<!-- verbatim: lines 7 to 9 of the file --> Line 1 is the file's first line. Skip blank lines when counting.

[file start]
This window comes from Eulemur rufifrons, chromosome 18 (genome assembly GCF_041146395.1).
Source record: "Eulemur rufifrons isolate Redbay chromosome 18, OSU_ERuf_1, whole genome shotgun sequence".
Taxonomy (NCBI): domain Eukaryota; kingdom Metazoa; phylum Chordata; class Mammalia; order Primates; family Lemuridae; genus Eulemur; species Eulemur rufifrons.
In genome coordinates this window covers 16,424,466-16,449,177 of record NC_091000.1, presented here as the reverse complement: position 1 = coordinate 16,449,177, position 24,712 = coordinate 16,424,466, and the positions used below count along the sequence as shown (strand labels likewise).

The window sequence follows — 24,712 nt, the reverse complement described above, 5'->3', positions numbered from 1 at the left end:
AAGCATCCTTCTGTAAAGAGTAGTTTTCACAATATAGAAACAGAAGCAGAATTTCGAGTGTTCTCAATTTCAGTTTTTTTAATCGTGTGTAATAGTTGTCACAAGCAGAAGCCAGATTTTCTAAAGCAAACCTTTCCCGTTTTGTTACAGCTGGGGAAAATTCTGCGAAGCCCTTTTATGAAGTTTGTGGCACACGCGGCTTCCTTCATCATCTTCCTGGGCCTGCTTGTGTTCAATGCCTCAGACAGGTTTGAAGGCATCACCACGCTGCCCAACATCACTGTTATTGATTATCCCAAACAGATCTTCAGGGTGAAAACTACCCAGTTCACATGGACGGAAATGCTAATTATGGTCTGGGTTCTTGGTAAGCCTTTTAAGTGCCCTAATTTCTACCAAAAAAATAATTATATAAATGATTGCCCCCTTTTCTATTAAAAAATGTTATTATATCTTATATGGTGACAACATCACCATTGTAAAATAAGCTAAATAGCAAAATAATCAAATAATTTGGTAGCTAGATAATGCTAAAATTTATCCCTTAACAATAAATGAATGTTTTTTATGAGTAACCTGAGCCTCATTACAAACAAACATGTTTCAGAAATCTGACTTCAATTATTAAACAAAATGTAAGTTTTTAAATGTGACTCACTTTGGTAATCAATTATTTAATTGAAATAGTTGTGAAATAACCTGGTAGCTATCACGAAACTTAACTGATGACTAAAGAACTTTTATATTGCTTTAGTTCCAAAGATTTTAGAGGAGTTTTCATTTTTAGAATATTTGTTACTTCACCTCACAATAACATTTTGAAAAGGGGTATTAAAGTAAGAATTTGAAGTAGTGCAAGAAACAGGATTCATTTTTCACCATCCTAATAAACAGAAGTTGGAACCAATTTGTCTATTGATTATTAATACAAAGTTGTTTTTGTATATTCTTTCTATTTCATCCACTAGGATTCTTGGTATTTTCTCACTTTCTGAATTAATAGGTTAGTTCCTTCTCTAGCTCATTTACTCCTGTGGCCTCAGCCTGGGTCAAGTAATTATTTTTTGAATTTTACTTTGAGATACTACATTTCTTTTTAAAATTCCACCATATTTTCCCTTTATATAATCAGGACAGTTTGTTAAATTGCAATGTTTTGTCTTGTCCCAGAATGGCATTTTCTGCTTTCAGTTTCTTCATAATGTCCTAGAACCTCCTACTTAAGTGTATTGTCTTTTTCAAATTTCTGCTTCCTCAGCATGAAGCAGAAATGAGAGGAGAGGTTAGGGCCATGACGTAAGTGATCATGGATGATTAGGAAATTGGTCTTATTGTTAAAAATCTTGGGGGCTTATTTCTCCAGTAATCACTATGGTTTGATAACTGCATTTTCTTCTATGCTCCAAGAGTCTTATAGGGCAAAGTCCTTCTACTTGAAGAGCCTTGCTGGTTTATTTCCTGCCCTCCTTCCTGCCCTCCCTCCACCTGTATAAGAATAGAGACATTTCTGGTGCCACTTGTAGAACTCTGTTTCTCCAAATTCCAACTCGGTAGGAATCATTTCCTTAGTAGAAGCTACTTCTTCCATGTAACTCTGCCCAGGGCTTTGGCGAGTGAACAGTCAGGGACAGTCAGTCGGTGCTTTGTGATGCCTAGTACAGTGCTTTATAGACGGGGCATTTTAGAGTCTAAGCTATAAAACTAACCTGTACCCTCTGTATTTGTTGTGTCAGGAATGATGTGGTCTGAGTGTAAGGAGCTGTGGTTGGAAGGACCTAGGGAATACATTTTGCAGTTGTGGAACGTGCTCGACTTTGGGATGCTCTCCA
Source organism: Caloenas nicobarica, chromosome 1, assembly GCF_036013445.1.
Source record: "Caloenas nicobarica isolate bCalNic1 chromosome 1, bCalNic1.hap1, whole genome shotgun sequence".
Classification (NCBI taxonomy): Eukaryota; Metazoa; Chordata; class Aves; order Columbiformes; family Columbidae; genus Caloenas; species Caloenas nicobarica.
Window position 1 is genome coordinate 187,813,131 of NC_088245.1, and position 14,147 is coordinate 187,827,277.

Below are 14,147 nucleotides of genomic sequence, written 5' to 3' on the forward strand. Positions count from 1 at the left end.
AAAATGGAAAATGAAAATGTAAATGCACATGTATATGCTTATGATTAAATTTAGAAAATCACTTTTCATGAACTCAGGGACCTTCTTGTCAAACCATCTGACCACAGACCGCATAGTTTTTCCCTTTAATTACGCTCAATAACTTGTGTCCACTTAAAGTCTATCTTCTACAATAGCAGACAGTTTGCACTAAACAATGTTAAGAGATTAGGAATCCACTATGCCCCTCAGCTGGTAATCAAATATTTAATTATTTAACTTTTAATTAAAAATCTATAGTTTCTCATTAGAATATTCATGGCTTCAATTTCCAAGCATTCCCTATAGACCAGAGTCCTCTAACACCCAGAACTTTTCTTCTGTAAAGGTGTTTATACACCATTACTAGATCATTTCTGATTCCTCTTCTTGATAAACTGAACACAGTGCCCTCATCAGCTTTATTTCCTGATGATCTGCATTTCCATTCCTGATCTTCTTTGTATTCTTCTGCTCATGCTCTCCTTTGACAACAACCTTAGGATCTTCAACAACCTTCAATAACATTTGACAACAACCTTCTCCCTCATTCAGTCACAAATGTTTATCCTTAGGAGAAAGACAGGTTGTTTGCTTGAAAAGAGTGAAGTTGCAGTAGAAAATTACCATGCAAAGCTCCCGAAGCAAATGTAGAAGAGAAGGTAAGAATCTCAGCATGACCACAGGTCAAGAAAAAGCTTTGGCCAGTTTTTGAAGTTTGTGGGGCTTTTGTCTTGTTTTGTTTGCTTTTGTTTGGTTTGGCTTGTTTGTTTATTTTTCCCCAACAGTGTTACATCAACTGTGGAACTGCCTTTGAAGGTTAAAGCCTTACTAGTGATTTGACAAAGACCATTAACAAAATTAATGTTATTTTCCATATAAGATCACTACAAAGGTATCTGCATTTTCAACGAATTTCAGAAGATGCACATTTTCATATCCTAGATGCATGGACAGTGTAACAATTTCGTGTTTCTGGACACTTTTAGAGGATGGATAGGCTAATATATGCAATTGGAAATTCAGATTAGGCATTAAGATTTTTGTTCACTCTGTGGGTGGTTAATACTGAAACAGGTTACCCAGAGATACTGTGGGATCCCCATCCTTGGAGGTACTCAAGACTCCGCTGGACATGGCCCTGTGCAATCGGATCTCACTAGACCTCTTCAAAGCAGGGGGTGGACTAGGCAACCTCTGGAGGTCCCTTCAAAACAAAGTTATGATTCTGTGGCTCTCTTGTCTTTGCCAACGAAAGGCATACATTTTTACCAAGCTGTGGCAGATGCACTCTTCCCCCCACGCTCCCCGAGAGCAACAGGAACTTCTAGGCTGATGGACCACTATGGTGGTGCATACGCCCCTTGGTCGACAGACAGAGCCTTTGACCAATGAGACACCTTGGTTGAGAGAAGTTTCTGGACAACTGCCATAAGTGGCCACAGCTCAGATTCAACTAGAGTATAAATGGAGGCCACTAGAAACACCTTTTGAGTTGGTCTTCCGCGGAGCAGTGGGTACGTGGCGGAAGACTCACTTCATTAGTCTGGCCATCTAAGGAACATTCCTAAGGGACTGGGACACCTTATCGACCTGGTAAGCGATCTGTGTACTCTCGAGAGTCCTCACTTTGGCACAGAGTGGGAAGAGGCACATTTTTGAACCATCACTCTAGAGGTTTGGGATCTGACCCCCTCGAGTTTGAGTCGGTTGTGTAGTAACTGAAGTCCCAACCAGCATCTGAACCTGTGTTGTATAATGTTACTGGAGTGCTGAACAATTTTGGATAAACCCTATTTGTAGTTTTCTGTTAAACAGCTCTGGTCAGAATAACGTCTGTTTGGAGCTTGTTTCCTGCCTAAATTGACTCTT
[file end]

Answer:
Source organism: Caloenas nicobarica, chromosome 1, assembly GCF_036013445.1.
Source record: "Caloenas nicobarica isolate bCalNic1 chromosome 1, bCalNic1.hap1, whole genome shotgun sequence".
Classification (NCBI taxonomy): Eukaryota; Metazoa; Chordata; class Aves; order Columbiformes; family Columbidae; genus Caloenas; species Caloenas nicobarica.